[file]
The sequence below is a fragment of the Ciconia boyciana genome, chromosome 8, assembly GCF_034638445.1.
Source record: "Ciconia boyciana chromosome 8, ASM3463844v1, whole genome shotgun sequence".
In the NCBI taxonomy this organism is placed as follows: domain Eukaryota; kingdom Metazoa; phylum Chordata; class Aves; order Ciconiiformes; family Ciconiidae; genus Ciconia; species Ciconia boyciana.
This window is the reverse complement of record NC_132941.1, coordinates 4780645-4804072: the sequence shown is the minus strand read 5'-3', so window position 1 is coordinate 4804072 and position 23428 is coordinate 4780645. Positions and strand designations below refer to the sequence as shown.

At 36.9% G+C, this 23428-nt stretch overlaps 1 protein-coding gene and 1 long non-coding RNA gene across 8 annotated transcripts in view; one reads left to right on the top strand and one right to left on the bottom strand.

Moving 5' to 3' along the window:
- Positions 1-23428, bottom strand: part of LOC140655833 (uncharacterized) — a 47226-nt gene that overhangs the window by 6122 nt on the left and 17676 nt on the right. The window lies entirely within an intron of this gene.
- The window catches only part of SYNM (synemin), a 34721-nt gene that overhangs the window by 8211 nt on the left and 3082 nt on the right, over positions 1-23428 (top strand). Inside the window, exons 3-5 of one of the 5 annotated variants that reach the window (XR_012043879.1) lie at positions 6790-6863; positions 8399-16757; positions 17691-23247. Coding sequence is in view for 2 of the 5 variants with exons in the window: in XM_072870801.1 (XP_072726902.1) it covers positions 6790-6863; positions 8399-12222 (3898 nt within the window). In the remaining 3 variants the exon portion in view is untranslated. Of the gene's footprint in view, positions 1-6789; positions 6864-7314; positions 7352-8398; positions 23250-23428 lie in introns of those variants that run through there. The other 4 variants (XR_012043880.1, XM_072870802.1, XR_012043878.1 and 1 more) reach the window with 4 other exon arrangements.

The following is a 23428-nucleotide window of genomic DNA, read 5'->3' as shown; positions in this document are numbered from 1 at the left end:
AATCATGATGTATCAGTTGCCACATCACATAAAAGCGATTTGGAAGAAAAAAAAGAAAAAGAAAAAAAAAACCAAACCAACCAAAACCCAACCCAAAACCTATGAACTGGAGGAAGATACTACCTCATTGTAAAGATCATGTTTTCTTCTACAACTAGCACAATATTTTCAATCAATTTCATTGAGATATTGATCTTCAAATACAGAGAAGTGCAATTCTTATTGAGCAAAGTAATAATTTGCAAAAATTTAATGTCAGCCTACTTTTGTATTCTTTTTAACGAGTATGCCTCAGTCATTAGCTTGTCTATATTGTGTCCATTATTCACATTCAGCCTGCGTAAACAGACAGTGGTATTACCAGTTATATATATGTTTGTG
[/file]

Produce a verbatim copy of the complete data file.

The sequence below is a fragment of the Ciconia boyciana genome, chromosome 8, assembly GCF_034638445.1.
Source record: "Ciconia boyciana chromosome 8, ASM3463844v1, whole genome shotgun sequence".
In the NCBI taxonomy this organism is placed as follows: domain Eukaryota; kingdom Metazoa; phylum Chordata; class Aves; order Ciconiiformes; family Ciconiidae; genus Ciconia; species Ciconia boyciana.
This window is the reverse complement of record NC_132941.1, coordinates 4780645-4804072: the sequence shown is the minus strand read 5'-3', so window position 1 is coordinate 4804072 and position 23428 is coordinate 4780645. Positions and strand designations below refer to the sequence as shown.

At 36.9% G+C, this 23428-nt stretch overlaps 1 protein-coding gene and 1 long non-coding RNA gene across 8 annotated transcripts in view; one reads left to right on the top strand and one right to left on the bottom strand.

Moving 5' to 3' along the window:
- Positions 1-23428, bottom strand: part of LOC140655833 (uncharacterized) — a 47226-nt gene that overhangs the window by 6122 nt on the left and 17676 nt on the right. The window lies entirely within an intron of this gene.
- The window catches only part of SYNM (synemin), a 34721-nt gene that overhangs the window by 8211 nt on the left and 3082 nt on the right, over positions 1-23428 (top strand). Inside the window, exons 3-5 of one of the 5 annotated variants that reach the window (XR_012043879.1) lie at positions 6790-6863; positions 8399-16757; positions 17691-23247. Coding sequence is in view for 2 of the 5 variants with exons in the window: in XM_072870801.1 (XP_072726902.1) it covers positions 6790-6863; positions 8399-12222 (3898 nt within the window). In the remaining 3 variants the exon portion in view is untranslated. Of the gene's footprint in view, positions 1-6789; positions 6864-7314; positions 7352-8398; positions 23250-23428 lie in introns of those variants that run through there. The other 4 variants (XR_012043880.1, XM_072870802.1, XR_012043878.1 and 1 more) reach the window with 4 other exon arrangements.

The following is a 23428-nucleotide window of genomic DNA, read 5'->3' as shown; positions in this document are numbered from 1 at the left end:
AATCATGATGTATCAGTTGCCACATCACATAAAAGCGATTTGGAAGAAAAAAAAGAAAAAGAAAAAAAAAACCAAACCAACCAAAACCCAACCCAAAACCTATGAACTGGAGGAAGATACTACCTCATTGTAAAGATCATGTTTTCTTCTACAACTAGCACAATATTTTCAATCAATTTCATTGAGATATTGATCTTCAAATACAGAGAAGTGCAATTCTTATTGAGCAAAGTAATAATTTGCAAAAATTTAATGTCAGCCTACTTTTGTATTCTTTTTAACGAGTATGCCTCAGTCATTAGCTTGTCTATATTGTGTCCATTATTCACATTCAGCCTGCGTAAACAGACAGTGGTATTACCAGTTATATATATGTTTGTG